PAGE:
Closure Advisory

Pritchard Bridge Rehabilitation Project The Ministry of Transportation and Infrastructure notifies the public that the Pritchard Bridge will be closed to vehicles and pedestrians for up to seven days, from: Friday, February 8 at 6 a.m. up to Friday, February 15 at 6 a.m. The closure is required for rehabilitation work to keep the bridge in safe operating condition. Your patience during the project is appreciated.

For more information, please contact Project Manager Dave Shibata at 250 434-9514 or at dshibata@mcelhanney.com

PHOTO CONTEST

JANUARY WINNER

able,” Cotter told Curl BC. “We’re really close on and off the ice and I think that that’s what brings success.” Team Cotter will represent B.C. at the Tim Hortons Brier, which will run from March 2 to March 10 in Brandon. “It never gets old. It feels great,” Cotter said of returning to the Brier. “The guys played fabulous all week and I couldn’t be happier right now.” RUNNING HOT Calum Carrigan of Kamloops was the fastest of three TRU WolfPack runners at the Harry Jerome Indoor Meet in Richmond on the weekend. He placed second in the 1,500-metre run with a time of 4:13.04. WolfPack teammates Troy Morgan of Hythe, Alta., and Liam McGrath of Vernon were ninth and 11th, respectively. “That’s a new school record that Calum set,” WolfPack cross-country running head coach Carmin Mazzotta told TRU Sports Information. “That’s a great sign of things to come for him. Troy’s time was the best he’s ever run in university and Liam’s time was a new personal best.” Carrigan posted a time of 1:27.20 in the 600m to place seventh. Morgan was ninth and McGrath was 13th. ON THE PODIUM Two Kamloops Track and Field Club athletes were in action at the Nike Boise Indoor track and field meet in Idaho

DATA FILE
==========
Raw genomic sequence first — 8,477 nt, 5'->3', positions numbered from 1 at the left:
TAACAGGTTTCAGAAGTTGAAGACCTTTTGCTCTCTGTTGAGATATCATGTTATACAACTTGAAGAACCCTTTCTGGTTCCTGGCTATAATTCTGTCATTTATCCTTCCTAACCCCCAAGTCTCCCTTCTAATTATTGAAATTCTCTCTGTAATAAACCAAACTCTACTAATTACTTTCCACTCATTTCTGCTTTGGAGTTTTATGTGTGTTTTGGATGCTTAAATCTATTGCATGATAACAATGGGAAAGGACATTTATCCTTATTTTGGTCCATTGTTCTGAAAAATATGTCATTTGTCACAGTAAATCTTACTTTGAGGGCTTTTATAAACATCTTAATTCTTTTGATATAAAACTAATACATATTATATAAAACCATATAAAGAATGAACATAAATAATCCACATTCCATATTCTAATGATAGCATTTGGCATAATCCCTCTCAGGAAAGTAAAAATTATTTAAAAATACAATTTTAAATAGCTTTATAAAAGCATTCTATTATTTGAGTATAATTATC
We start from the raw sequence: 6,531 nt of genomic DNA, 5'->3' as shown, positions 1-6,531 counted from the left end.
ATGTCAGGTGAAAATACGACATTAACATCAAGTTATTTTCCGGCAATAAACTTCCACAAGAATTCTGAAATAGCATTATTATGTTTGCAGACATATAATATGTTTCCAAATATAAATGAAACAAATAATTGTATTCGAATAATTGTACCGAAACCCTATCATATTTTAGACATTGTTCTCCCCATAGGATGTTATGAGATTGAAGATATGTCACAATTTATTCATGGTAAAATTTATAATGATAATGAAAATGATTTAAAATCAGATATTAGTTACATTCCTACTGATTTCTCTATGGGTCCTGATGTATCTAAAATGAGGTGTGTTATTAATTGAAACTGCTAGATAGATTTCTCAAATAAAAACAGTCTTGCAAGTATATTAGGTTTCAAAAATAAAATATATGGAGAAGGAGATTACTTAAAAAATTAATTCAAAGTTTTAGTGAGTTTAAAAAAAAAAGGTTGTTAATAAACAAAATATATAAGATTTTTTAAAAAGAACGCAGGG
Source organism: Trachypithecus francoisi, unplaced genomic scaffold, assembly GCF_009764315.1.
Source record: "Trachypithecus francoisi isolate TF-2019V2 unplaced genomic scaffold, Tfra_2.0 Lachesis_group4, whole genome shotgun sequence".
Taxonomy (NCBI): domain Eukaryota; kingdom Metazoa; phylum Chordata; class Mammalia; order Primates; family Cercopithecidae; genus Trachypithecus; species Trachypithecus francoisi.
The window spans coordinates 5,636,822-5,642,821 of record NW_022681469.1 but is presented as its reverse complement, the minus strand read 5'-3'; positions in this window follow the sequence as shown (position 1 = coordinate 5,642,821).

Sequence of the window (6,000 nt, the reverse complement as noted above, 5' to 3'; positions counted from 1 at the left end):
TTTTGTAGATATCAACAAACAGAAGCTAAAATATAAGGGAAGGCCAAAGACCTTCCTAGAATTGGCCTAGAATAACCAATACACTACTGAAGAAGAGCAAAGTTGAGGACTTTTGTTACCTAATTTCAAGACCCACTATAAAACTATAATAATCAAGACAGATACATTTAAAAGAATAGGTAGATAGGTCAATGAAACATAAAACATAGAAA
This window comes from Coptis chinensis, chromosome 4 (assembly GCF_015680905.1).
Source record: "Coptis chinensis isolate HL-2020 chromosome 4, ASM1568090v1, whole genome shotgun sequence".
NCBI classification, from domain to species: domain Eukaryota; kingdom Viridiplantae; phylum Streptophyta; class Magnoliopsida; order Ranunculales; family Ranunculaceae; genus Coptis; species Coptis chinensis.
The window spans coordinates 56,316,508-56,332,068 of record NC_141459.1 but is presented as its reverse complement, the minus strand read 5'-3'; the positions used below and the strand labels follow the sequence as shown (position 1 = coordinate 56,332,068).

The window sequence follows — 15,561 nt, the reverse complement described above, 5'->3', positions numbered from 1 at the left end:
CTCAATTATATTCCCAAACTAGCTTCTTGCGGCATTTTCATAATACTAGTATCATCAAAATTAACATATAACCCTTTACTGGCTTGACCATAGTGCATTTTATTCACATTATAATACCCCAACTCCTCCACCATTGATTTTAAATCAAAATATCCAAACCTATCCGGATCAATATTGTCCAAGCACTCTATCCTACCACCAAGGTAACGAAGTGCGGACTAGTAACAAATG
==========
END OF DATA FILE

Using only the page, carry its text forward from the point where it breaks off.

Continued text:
CONGRATULATIONS Jim Motokado

ALLEN DOUGLAS/KTW Jesse Marshall stickhandles at a Kamloops Adapted Sports Association event at McArthur Island Sport and Event Centre on the weekend. For more photos, go online to kamloopsthisweek.com. The association will play host to another sledge hockey event this Saturday. Learn more by searching for KASA on Facebook.

Tournament Capital Sports

BRIEFS on the weekend. Bazil Spencer jumped 1.95 metres to placed third in the men’s senior high jump and Kian Zabihi was fourth in the weight throw with a toss of 14.10 metres. There were about 850 high school athletes in attendance. FREEZE FRAME Freeze Athletics cheerleaders found the podium at Battle of the Champions, an international event in Calgary held last the weekend.

The Arctic Chill Senior 4 squad earned gold, the Shiver International Junior 3 team placed second and the Blizzard International Junior 2 group won bronze. There were 40 Freeze athletes at the event, which featured hundreds of competitors from Canada and the U.S. MIXED RESULTS The Kamloops Vibe posted a win, a tie and a loss in weekend South Coast Women’s Hockey League play on the Lower Mainland. League-leading Kamloops (15-3-3) fell 2-0 to Island Surge (7-8-3) on Friday, finished knotted at 1-1 with the Richmond Devils (6-9-5) on